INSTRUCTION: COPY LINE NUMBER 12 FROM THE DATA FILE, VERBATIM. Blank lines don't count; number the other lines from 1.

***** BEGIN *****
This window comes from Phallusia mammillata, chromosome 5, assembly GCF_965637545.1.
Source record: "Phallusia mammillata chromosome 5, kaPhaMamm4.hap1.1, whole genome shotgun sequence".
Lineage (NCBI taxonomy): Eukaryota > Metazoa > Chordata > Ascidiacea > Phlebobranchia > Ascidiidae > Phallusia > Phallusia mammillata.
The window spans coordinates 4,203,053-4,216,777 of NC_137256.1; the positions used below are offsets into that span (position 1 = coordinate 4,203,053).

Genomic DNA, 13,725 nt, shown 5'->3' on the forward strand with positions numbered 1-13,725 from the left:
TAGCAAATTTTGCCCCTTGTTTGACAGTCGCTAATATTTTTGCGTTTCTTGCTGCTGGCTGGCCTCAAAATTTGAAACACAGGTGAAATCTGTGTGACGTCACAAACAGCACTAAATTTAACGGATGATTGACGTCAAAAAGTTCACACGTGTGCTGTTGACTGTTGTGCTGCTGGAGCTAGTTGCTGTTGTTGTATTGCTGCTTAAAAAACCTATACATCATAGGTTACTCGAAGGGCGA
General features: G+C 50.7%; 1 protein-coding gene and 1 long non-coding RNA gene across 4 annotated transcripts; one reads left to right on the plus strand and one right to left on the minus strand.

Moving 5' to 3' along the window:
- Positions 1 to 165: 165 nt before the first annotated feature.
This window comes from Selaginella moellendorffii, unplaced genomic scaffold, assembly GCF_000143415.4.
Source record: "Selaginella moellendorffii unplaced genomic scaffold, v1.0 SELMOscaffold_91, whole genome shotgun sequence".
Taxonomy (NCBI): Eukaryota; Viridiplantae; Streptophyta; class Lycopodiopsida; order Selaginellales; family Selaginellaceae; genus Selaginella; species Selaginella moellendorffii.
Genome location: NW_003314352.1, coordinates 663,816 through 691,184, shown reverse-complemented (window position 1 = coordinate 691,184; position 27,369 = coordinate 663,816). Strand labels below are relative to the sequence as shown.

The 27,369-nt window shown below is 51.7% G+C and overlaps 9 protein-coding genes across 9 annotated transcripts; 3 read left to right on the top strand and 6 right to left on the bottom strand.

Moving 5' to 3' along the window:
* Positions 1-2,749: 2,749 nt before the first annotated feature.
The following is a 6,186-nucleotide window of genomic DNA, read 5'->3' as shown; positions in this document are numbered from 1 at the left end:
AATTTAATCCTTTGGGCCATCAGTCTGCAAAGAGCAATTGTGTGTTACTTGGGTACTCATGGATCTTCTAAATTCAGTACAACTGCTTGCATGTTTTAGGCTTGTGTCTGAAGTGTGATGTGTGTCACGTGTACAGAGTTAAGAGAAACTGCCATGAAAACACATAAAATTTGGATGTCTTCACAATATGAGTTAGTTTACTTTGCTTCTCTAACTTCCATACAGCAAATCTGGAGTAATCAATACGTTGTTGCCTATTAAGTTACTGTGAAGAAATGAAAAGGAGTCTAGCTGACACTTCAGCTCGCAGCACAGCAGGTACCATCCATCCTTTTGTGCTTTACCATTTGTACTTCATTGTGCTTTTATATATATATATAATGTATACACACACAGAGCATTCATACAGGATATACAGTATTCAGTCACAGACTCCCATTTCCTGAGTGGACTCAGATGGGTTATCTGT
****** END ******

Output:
Taxonomy (NCBI): Eukaryota; Viridiplantae; Streptophyta; class Lycopodiopsida; order Selaginellales; family Selaginellaceae; genus Selaginella; species Selaginella moellendorffii.